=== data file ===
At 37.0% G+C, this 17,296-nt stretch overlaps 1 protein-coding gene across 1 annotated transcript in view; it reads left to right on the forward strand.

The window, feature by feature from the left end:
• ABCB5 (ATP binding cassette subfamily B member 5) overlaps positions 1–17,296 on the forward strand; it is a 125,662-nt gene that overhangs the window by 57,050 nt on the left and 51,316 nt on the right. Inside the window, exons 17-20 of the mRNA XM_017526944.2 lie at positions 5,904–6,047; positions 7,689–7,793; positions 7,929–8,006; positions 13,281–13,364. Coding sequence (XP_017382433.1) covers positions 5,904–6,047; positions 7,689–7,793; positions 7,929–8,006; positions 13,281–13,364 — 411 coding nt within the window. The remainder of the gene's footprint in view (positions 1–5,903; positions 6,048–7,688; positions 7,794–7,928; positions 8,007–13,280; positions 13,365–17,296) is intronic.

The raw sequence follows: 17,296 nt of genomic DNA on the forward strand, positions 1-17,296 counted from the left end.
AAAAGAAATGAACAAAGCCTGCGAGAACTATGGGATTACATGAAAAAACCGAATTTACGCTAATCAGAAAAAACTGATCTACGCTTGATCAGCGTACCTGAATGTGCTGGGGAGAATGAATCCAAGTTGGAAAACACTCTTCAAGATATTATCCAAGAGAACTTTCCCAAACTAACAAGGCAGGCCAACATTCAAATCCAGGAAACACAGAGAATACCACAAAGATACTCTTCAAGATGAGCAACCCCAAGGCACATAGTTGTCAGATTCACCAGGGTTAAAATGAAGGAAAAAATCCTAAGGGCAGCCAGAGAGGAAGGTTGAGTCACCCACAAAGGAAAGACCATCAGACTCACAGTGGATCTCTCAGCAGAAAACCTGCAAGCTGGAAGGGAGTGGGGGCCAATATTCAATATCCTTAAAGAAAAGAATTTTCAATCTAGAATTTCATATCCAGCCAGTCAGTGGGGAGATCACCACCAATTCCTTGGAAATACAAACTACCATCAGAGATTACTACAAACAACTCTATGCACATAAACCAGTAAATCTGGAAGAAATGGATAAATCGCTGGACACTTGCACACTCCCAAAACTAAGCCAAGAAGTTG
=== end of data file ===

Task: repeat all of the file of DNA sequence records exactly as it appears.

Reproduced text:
At 37.0% G+C, this 17,296-nt stretch overlaps 1 protein-coding gene across 1 annotated transcript in view; it reads left to right on the forward strand.

The window, feature by feature from the left end:
• ABCB5 (ATP binding cassette subfamily B member 5) overlaps positions 1–17,296 on the forward strand; it is a 125,662-nt gene that overhangs the window by 57,050 nt on the left and 51,316 nt on the right. Inside the window, exons 17-20 of the mRNA XM_017526944.2 lie at positions 5,904–6,047; positions 7,689–7,793; positions 7,929–8,006; positions 13,281–13,364. Coding sequence (XP_017382433.1) covers positions 5,904–6,047; positions 7,689–7,793; positions 7,929–8,006; positions 13,281–13,364 — 411 coding nt within the window. The remainder of the gene's footprint in view (positions 1–5,903; positions 6,048–7,688; positions 7,794–7,928; positions 8,007–13,280; positions 13,365–17,296) is intronic.

The raw sequence follows: 17,296 nt of genomic DNA on the forward strand, positions 1-17,296 counted from the left end.
AAAAGAAATGAACAAAGCCTGCGAGAACTATGGGATTACATGAAAAAACCGAATTTACGCTAATCAGAAAAAACTGATCTACGCTTGATCAGCGTACCTGAATGTGCTGGGGAGAATGAATCCAAGTTGGAAAACACTCTTCAAGATATTATCCAAGAGAACTTTCCCAAACTAACAAGGCAGGCCAACATTCAAATCCAGGAAACACAGAGAATACCACAAAGATACTCTTCAAGATGAGCAACCCCAAGGCACATAGTTGTCAGATTCACCAGGGTTAAAATGAAGGAAAAAATCCTAAGGGCAGCCAGAGAGGAAGGTTGAGTCACCCACAAAGGAAAGACCATCAGACTCACAGTGGATCTCTCAGCAGAAAACCTGCAAGCTGGAAGGGAGTGGGGGCCAATATTCAATATCCTTAAAGAAAAGAATTTTCAATCTAGAATTTCATATCCAGCCAGTCAGTGGGGAGATCACCACCAATTCCTTGGAAATACAAACTACCATCAGAGATTACTACAAACAACTCTATGCACATAAACCAGTAAATCTGGAAGAAATGGATAAATCGCTGGACACTTGCACACTCCCAAAACTAAGCCAAGAAGTTG